“Yoshimeki explained to me early on about the etiquette of Japanese meetings; that one of the most important characteristics of old Japanese culture was to be calm and quiet in meetings. When you are quiet and calm, there is no difference between you and the others, you are in harmony. And when you are talking, it is because you are trying to remove a difference in knowledge or feelings.
“He explained to me that if you are asked a question and you don’t answer for a while, that’s OK. It was very good news for me because when I’m asked a question in meetings it quite often takes me a long time to work out an answer.
“At each meeting, the monks would ask us much the same questions. One monk was in charge of all the physical realities around the temple – the stage, the seating, the car parking. We’d go over the same drawings and plans again and again – to make sure they were the same as before. Another monk would ask questions about ticketing and promotion. But the oldest, most senior monk [Shinkai Shindoh] would ask only one question.
“He’d flick his fingers at Yoshimeki, but point to me. And he’d say: ‘Ask him in how many countries’ television our temple will appear?’
“At the first meeting I said: ‘None at the moment, but we hope to go to 50 or 60 countries’. I’d update the number of countries each time. Each time he would nod. Most of the time he had his eyes closed. Once he had asked his question, the meeting would finish.”
This went on for some time and Hollingsworth was getting worried at the apparent lack of progress. As he told Q magazine, “it was marvellous to keep coming and going, but a terribly expensive way to do business.” He needed a written agreement from the temple that the event would be staged there – to show television companies and, most importantly, Lloyds insurance.
So Yoshimeki went to see the head monk to make the point – very carefully – “that there is no distrust on our part of their word, but we need a licence to be able to show third parties”. As a result, a meeting was set up “where we would get the piece of paper – or not.
“We had the tea and biscuits. The monks asked their questions and they were updated on the artists and everything else. Then there was a silence as we waited for the old man to ask his question. He flipped his fingers, pointed to me and said: ‘Ask him in how many countries’ television our temple will appear?’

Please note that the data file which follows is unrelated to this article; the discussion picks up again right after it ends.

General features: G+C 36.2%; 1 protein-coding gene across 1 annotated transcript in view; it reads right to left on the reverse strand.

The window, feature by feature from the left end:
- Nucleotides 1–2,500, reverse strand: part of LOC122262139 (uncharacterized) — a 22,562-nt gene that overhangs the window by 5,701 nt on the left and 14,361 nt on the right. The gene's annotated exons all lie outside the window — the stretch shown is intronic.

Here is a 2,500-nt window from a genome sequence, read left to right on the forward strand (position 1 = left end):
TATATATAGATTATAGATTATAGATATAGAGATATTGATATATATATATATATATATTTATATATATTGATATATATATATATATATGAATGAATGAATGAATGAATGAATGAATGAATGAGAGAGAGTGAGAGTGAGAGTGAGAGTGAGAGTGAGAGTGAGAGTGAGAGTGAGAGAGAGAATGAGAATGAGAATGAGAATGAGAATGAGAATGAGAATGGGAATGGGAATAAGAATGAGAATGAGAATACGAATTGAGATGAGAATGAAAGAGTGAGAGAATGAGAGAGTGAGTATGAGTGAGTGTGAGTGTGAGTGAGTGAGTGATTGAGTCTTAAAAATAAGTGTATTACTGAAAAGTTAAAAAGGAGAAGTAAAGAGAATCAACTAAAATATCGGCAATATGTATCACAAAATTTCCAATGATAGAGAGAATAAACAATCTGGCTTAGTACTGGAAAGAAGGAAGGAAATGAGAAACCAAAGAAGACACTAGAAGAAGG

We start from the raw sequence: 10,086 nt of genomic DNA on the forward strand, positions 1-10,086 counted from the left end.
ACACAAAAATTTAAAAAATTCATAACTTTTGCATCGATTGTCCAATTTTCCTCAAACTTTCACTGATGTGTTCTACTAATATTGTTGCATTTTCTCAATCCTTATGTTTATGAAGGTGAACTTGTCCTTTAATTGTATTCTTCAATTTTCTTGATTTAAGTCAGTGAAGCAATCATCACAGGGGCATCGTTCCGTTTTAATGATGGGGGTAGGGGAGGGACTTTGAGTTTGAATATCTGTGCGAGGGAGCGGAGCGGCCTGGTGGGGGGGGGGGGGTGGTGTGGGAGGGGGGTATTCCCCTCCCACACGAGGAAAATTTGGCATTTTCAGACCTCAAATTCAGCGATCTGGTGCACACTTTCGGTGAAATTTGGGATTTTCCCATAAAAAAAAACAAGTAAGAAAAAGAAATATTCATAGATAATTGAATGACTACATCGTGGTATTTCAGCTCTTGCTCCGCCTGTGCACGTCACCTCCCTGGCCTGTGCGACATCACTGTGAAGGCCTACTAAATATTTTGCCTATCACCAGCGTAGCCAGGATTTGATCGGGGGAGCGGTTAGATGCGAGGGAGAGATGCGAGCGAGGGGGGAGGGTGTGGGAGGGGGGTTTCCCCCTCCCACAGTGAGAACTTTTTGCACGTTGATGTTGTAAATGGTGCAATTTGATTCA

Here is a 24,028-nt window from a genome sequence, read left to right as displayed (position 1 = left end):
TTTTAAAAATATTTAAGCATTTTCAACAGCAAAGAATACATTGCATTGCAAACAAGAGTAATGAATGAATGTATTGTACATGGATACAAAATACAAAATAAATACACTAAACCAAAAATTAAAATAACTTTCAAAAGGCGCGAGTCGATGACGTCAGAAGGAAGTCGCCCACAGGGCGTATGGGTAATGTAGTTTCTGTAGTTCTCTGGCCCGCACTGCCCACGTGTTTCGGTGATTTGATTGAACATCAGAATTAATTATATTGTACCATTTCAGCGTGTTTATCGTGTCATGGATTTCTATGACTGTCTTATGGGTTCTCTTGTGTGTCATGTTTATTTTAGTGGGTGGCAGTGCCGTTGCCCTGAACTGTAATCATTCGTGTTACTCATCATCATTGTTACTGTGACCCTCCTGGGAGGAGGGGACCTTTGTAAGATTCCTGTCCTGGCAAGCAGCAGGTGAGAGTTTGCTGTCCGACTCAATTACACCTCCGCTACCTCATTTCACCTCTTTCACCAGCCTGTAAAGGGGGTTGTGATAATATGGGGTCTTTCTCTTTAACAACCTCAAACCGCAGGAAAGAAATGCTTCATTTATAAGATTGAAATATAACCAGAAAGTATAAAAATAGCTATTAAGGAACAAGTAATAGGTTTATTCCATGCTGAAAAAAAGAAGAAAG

“I told him about 10 at that time but we were hoping for 50. He seemed to accept the answer.
“There was another long silence, perhaps five minutes. He turned to Yoshimeki and asked exactly the same question, flicking his fingers and pointing to me. He’d never done this before.
“As a joke, I said, looking at my watch as if the five minutes silence had made a difference to the number: “By now...” and gave him the same answer. He smiled and I could see in his eyes and his smile that perhaps he understood the joke.
“Then he rummaged around in the long sleeve of his gown to get something out the pocket, but was having difficulty finding it. Finally he pulled out a packet of Marlboroughs. I realised he’d must have understood English all the time.
“What he and the other monks were after was whether we were consistent. Mr Hollingsworth must be consistent. If so, we can deal with him. Consistency as well as calmness and accuracy.”
Shindoh hoped that the global broadcast concert would make Buddhism more appealing to young people. The religion aimed to make people happy. He went a little further a few weeks later at a press conference attended by senior officials from Unesco and NHK, Hollingsworth and the Japanese and western press. He was asked, in the only “unsafe” question put by the Japanese journalists: “Why on earth did you take the decision to let the temple be used for modern music?”
He said that “what attracted us to the idea in the first place was getting Japanese Buddhism involved in something relatively new. We’re associated with something very old, but we should be far more involved with modern culture.” Then, he went on, “we did not take the decision on our own. We actively canvassed the opinion of the Buddhist societies in Japan. We asked them what their opinion was. And 55 per cent said we should do it”. As Hollingsworth shuddered at the low figure, foreseeing trouble ahead, the monk went on: “And that is the largest majority we have ever had!”
Unesco said that it would not have wanted the global broadcast event to go ahead if it were not convinced that the site would be respected in a physical, cultural and religious sense.
Bringing in the musicians
Michael Kamen and Ryu Hongjun were important members of the creative team, Kamen working on the orchestration and collaboration, Ryu collaborating with or providing backing for other musicians with his ensemble of musicians and their sixth-century instruments. Hollingsworth had told Yoshimeki that he wanted some music distinctly Japanese and old, the sort of music that was used in the Bertolucci film, The Last Emperor.